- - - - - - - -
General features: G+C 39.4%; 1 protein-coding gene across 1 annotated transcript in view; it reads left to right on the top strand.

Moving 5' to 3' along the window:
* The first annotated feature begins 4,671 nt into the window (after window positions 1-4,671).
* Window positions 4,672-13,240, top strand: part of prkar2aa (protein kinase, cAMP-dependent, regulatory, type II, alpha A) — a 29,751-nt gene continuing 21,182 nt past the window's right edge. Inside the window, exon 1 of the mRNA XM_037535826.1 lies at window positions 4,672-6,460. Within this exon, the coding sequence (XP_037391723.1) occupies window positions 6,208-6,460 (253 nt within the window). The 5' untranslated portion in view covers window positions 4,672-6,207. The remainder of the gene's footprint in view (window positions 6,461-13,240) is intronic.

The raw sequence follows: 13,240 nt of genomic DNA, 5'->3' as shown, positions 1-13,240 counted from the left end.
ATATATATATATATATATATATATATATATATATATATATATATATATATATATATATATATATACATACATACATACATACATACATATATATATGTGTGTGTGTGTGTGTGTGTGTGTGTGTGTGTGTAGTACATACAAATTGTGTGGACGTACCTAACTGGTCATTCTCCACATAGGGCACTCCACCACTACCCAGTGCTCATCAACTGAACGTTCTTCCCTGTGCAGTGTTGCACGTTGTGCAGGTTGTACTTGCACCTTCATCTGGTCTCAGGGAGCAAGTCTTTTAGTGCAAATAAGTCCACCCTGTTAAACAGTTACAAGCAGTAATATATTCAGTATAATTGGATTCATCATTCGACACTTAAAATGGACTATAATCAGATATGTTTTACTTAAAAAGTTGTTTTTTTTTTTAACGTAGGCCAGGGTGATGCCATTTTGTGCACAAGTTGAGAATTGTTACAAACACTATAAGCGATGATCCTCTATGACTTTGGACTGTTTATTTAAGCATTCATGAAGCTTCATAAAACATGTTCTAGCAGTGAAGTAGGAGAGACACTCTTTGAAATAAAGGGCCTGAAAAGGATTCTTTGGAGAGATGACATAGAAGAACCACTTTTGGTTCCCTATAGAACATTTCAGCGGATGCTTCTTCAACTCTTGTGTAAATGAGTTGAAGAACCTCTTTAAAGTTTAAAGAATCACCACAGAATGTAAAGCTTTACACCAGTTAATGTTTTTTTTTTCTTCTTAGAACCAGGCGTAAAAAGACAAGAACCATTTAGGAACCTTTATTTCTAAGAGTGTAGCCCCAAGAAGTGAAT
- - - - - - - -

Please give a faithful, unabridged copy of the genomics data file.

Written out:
General features: G+C 39.4%; 1 protein-coding gene across 1 annotated transcript in view; it reads left to right on the top strand.

Moving 5' to 3' along the window:
* The first annotated feature begins 4,671 nt into the window (after window positions 1-4,671).
* Window positions 4,672-13,240, top strand: part of prkar2aa (protein kinase, cAMP-dependent, regulatory, type II, alpha A) — a 29,751-nt gene continuing 21,182 nt past the window's right edge. Inside the window, exon 1 of the mRNA XM_037535826.1 lies at window positions 4,672-6,460. Within this exon, the coding sequence (XP_037391723.1) occupies window positions 6,208-6,460 (253 nt within the window). The 5' untranslated portion in view covers window positions 4,672-6,207. The remainder of the gene's footprint in view (window positions 6,461-13,240) is intronic.

The raw sequence follows: 13,240 nt of genomic DNA, 5'->3' as shown, positions 1-13,240 counted from the left end.
ATATATATATATATATATATATATATATATATATATATATATATATATATATATATATATATATACATACATACATACATACATACATATATATATGTGTGTGTGTGTGTGTGTGTGTGTGTGTGTGTGTAGTACATACAAATTGTGTGGACGTACCTAACTGGTCATTCTCCACATAGGGCACTCCACCACTACCCAGTGCTCATCAACTGAACGTTCTTCCCTGTGCAGTGTTGCACGTTGTGCAGGTTGTACTTGCACCTTCATCTGGTCTCAGGGAGCAAGTCTTTTAGTGCAAATAAGTCCACCCTGTTAAACAGTTACAAGCAGTAATATATTCAGTATAATTGGATTCATCATTCGACACTTAAAATGGACTATAATCAGATATGTTTTACTTAAAAAGTTGTTTTTTTTTTTAACGTAGGCCAGGGTGATGCCATTTTGTGCACAAGTTGAGAATTGTTACAAACACTATAAGCGATGATCCTCTATGACTTTGGACTGTTTATTTAAGCATTCATGAAGCTTCATAAAACATGTTCTAGCAGTGAAGTAGGAGAGACACTCTTTGAAATAAAGGGCCTGAAAAGGATTCTTTGGAGAGATGACATAGAAGAACCACTTTTGGTTCCCTATAGAACATTTCAGCGGATGCTTCTTCAACTCTTGTGTAAATGAGTTGAAGAACCTCTTTAAAGTTTAAAGAATCACCACAGAATGTAAAGCTTTACACCAGTTAATGTTTTTTTTTTCTTCTTAGAACCAGGCGTAAAAAGACAAGAACCATTTAGGAACCTTTATTTCTAAGAGTGTAGCCCCAAGAAGTGAAT